Notes to Transitional Justice
1. Other transitional policies include administrative purges, the opening of archives, reparations and the creation of public monuments. I have decided to concentrate on war crime tribunals and truth commissions both because these are the most frequently used instruments (other policies are most often implemented, if at all, in conjunction with these) and because their employment raises the philosophical dilemmas associated with the aftermath of war in the sharpest, most dramatic fashion.
2. Earlier attempts to conduct war crime trials against the Germans in the aftermath of World War 1 and against the Turks for the massacre of Armenians were mostly abortive: Wilhelm II escaped and found refuge in the Netherlands. The German courts essentially refused to convict or seriously punish those the allies had designated as major war criminals. The British, who started out with a strong commitment to prosecute Turkish war criminals, lost much of their resolve and ended up trading many of the Ottoman killers in their custody for British POW's. For a good survey of these early attempts see Bass (2002, Ch. 2,3,4).
3. For a summary of this debate see Bass (2002, 152-161).
5. Commenting on the significance of the trials for international human rights law, John Shuttock (2006) has recently claimed that, “the Genocide Convention, the Universal Declaration of Human Rights and ultimately the international human rights movement—all grew out of the great Nuremberg experiment.”
6. For more detail see: Futamura (2008) and Totani (2008).
7. The Nuremberg trials are documented by special projects at Harvard and Yale law schools. See:
- Nuremberg Trials Project, at Harvard
- Contents of the Huremberg Trials Collection, at the Yale Law School Avalon Project
Many materials pertaining to ICTY decisions can be found on its website. Proceedings of the Milosevic trials are available at the Milosevic Trial Public Archive, at Bard College. The ICTR website also contains a great deal of documentary information.
8. For good accounts of the aims and limitations of Hybrid Courts see Higonnet (2006) and Nouwen (2006).
9. Public lecture by Judge Philippe Kirsch, President, International Criminal Court, The Midwest Regional Conference on International Justice: The International Criminal Court 10 Years after the Rome Conference, DePaul University, April 25, 2008. The record is available online.
As Kirsch himself admits, such deterrence is extremely hard to measure.
10. The court's indictment of Bashir has generated both a great deal of excitement and a great deal of skepticism. While enthusiasts characterize the indictment as the most important since the ones issued by prosecutors at Nuremberg, skeptics worry that the proceedings would disrupt ongoing efforts to quell the violence in Sudan. For samples of both types of reaction see:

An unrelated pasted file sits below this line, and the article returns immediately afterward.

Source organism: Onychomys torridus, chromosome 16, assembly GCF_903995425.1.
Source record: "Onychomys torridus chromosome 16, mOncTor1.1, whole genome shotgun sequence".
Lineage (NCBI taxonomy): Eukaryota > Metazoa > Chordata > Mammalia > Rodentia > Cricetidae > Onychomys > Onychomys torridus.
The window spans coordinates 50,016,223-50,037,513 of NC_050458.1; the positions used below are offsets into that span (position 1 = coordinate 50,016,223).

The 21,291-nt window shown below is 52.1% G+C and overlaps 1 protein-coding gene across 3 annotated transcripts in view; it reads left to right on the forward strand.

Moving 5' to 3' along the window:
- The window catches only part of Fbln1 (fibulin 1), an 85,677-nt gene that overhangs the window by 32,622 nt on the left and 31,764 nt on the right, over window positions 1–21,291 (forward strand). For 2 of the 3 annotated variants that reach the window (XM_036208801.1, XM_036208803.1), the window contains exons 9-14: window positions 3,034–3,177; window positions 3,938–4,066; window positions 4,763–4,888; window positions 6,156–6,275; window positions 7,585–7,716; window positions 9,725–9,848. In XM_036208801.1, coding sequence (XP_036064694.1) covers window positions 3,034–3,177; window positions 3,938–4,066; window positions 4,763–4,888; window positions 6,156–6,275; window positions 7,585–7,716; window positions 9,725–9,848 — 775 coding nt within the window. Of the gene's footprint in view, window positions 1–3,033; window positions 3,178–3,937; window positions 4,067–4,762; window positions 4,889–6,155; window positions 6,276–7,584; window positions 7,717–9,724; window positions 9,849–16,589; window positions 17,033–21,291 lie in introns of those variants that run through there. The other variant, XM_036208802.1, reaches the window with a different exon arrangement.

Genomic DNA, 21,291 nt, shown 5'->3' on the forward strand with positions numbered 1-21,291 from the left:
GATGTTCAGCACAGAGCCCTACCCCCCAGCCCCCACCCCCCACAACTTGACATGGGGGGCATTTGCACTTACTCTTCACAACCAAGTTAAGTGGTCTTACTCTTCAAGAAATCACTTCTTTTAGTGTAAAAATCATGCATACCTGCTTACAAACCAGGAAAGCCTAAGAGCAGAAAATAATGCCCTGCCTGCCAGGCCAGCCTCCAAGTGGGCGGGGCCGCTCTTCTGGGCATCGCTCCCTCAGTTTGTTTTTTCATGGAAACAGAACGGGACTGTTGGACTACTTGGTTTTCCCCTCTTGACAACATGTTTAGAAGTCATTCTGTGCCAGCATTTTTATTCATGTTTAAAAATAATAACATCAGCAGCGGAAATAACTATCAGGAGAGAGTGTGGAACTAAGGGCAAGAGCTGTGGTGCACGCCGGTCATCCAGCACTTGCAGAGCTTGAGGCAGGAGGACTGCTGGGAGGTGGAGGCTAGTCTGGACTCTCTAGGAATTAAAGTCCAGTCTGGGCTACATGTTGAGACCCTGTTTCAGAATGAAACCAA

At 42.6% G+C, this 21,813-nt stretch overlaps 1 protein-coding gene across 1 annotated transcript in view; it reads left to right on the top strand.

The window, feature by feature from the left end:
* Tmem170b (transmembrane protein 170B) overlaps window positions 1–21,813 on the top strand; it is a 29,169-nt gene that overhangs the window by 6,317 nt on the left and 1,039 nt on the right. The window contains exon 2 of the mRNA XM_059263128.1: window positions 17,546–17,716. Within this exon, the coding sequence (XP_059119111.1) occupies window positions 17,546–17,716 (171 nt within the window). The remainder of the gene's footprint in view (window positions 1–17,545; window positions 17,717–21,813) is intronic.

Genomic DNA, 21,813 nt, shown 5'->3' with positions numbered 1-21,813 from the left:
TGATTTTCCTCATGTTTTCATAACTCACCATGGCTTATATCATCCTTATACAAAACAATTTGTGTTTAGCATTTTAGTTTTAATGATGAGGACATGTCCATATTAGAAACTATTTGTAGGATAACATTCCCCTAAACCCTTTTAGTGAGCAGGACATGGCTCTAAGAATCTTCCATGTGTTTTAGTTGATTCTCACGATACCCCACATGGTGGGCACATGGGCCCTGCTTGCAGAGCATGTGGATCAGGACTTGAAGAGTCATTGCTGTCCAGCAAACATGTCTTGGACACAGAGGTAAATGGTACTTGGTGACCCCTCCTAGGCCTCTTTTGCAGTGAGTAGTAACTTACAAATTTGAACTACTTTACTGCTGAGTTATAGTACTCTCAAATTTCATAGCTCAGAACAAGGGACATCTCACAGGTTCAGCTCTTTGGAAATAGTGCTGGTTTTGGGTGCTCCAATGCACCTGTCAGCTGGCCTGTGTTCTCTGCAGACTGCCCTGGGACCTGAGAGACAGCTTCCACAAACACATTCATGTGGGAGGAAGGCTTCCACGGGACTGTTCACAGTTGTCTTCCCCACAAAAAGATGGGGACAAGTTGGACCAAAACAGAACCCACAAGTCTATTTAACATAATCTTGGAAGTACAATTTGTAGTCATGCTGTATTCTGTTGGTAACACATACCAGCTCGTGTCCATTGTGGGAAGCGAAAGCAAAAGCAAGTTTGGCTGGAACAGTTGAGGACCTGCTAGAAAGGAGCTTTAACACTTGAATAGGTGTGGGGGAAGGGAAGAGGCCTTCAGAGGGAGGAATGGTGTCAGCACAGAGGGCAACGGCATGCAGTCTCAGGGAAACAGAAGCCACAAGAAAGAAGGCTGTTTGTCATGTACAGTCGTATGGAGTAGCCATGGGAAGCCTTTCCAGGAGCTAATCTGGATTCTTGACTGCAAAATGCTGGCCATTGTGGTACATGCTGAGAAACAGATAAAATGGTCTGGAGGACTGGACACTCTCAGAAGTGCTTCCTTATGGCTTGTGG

- Ed Morgan's report at the National Post (July 16, 2008).
- Byron Scott's moderated discussion at the Missourian (August 3, 208)
- Stephanie Hanson's analysis at the Council on Foreign Relations (July 28, 2008)
11. The full text of the statute is at http://untreaty.un.org/cod/icc/statute/romefra.htm.
12. It would seem that worries of victors' justice are less relevant when it comes to international tribunals such as the ICTY, ICTR or the ICC which were not set up by victorious parties. However, even when it comes to such “internationalized” judicial bodies, powerful nations still have the wherewithal to make sure their military personnel are not at risk of prosecution by international tribunals. The ICTY will not take up any of NATO's bombing, The ICTR will not directly take up European passivity in the face of escalating Hutu belligerence, and the ICC has not yet considered cases outside of Africa. In so far as the idea behind victor's justice is that the extent of one's political power determines whether they are the dispensers of justice or subject to it, the complaint still holds.
13. See, e.g., interview with McNamara in Errol Morris' documentary The Fog of War (2003).
14. For further discussions of victors' justice see Minow (1998), Chang and Barker (2001), Peskin (2005).
15. I am grateful to Thomas Pogge for this point
16. The conspiracy jurisprudence was borrowed from anti-trust litigation that Stimson had been involved with earlier in his career. Presumably the mens rea requirement is satisfied by the very fact of belonging to such criminal organizations. Such guilt by association is, of course, difficult to square with the basic assumptions of legalism. More on this below.
17. For a comprehensive account see Cryer (2005)
18. The conspiracy jurisprudence developed in Nuremberg certainly brings up the same difficulty: organizations such as the SS and Gestapo were declared criminal and all their members were subjected to conviction solely on this basis, without the need to establish individual mens rea.
19. For an excellent treatment of the tensions between legalism and the use of CR (as well as other doctrines that challenge legalistic assumptions) see Drumbel (2005) and Robinson (forthcoming). Also of interest in this context is Osiel's (1999) defense of “liberal show trials”.